GUN STORAGE IN THE HOME
IT’S NOT A ONE-SIZEFITS-ALL APPROACH.
They say the way to a man’s heart is through his stomach. But there might be another way.
This one involves a palate and menu that’s varied. This is not an epicurean palate, but a palette of other senses, with a focus on common sense. This palette involves the eyes and the mind, as well as values and standards.
It’s the palette of guns: From ARs to pistols to precision rifles, guns come in all shapes and sizes. However, regardless of the gun, we need to put it somewhere—somewhere safe. Our individual recipe for what is safe can vary from gun to gun and house to house.
FORGET YOUR UPBRINGING
Just as different families have different cooking and cleaning habits, gun habits are also varied, and understanding this is very important. For instance, while your dad might have locked every gun in the safe because he had a neighborhood of kids wandering through his house, my dad didn’t have to do that. So, I wasn’t raised like that.
My lifestyle today reflects that upbringing. Everyone in my family is a competitive shooter—my husband, three kids and myself. We are always practicing for a competition, and dryfiring is much easier when you have a gun. So, in my house, there is literally a gun on the couch at any given moment that my husband and/or I am home.
My kids aren’t little anymore, and I don’t have random neighbor kids coming into my space. I have kids highly trained in firearms handling by some of the world’s best shooters, and they (my kids) are very capable with firearms.
I don’t talk about this openly for the most part, because people tend to be judgmental. Nevertheless, my shooting friends—the ones who know we’re training for a world shoot—get it.
Conversely, I have a gunsmith friend who doesn’t even bring guns into his house: He has neighbor kids constantly coming and going, so it’s not a good plan for him.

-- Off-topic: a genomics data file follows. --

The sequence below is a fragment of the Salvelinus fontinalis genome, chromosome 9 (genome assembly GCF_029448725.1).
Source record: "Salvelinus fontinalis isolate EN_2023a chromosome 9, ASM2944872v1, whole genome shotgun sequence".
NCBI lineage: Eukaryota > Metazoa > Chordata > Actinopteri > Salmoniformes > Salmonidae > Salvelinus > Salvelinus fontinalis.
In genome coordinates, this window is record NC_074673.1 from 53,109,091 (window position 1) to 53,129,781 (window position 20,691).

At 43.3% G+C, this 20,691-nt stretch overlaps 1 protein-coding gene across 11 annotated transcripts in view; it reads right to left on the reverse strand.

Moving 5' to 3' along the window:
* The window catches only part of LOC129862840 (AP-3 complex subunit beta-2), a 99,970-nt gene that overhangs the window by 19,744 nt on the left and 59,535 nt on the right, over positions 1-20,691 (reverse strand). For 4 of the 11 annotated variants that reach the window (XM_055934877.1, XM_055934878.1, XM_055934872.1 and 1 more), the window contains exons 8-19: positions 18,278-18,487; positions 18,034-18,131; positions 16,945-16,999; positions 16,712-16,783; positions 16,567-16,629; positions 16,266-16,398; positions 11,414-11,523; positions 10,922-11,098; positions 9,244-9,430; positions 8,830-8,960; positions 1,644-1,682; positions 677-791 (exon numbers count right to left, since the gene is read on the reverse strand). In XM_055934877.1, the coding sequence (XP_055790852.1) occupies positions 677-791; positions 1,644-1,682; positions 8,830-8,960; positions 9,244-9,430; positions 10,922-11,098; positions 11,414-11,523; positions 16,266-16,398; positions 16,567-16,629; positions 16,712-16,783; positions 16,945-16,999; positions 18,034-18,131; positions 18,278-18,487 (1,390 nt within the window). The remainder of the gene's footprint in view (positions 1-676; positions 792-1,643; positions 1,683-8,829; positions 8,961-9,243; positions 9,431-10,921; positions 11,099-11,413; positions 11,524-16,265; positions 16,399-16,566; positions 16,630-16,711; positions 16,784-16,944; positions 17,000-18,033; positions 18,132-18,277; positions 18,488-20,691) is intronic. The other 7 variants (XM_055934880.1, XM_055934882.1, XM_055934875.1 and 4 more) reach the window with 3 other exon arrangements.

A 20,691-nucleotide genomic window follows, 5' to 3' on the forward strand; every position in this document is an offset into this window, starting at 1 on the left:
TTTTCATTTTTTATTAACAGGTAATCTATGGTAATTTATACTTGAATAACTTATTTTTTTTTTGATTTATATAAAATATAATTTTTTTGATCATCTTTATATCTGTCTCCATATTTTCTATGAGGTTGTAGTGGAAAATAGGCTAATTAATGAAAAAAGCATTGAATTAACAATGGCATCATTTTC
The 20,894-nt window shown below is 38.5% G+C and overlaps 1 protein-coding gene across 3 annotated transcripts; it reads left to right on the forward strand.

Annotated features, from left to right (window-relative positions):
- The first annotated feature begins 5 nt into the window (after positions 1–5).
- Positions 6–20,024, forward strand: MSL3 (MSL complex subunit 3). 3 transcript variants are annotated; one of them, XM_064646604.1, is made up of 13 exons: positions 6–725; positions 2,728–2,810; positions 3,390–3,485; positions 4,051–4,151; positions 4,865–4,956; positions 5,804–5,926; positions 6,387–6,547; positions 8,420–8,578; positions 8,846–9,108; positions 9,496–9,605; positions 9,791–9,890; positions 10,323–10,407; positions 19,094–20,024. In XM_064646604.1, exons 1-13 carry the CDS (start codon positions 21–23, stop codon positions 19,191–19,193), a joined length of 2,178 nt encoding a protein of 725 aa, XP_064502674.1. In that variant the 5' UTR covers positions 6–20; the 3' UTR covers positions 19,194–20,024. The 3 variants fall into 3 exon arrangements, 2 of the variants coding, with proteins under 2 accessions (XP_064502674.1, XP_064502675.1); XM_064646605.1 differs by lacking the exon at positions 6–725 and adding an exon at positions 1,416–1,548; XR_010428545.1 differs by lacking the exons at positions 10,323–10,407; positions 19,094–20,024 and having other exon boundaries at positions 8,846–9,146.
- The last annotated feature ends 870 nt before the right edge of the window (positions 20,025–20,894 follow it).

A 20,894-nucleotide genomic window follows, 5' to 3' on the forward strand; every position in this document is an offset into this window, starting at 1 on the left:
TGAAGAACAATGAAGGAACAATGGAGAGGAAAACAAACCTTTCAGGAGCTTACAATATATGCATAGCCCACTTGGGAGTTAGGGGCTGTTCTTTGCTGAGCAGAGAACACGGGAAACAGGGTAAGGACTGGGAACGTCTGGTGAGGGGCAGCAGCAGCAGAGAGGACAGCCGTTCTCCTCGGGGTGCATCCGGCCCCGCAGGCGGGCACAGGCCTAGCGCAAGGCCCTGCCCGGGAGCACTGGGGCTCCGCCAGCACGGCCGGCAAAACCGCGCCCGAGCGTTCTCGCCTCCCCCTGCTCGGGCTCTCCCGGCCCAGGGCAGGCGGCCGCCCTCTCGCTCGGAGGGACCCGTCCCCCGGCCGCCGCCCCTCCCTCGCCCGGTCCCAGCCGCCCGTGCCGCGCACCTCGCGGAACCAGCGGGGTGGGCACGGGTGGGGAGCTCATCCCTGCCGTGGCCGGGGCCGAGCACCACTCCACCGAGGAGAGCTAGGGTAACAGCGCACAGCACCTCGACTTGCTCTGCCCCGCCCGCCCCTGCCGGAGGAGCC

So, to open yourself to a wider palette of gun ownership styles, you really need to be open to understanding that there is no single right way. You need to see if your gun “manners” fit your gun use.
THE BASICS: SAFETY
Before I continue, I want to clarify basic safety principles that all gun owners should be adhering to.
When handling firearms for practice—dry-fire, mag changes, drawing from a holster, etc.—ammunition should never be in that room or vicinity of the house.
Always follow the same rules as you do when handling a loaded firearm:
• Always check if the gun is loaded.
• Never point at anything you don’t want to destroy.
• Keep your finger off the trigger until you are ready to shoot. • Know your target and beyond.
Lock up all firearms when you’re not home.
Always follow child firearms access laws.
Legal-speak will tell you that everyone must always lock up every firearm at all times; but in reality, we know this isn’t the way many gun owners actually handle their firearms, because circumstances differ. The overarching considerations that guide them are safety and common sense. For instance, a military person living alone could leave their firearm, unlocked, in a nightstand without worries. But once kids or other people enter the mix, it’s time to reassess.
We should understand that there is no one-size-fits-all approach to gun storage and use. I might have competition guns that leave the house every time I leave and are used often. Even so, when I leave my house, everything else is in a safe.
SAFE QUEENS AND SPEED QUEENS
Now that you are thinking about what you are told to do with gun storage versus what you actually do, think about the roles different guns play.
We all own firearms that are the “washing machines” of guns (that is, we use them as part of our daily routine). We also have guns that are for going fast, going accurate and “just-becausewe-can-have-them” guns. And living with those guns means different approaches for each one.
My competition pistol is either being shot or is close at hand for practice. It’s not a “safe queen”—even if it is from the beautiful STI DVC line. We also have a .22 handy at all times for the vermin that are constantly chewing on our barn.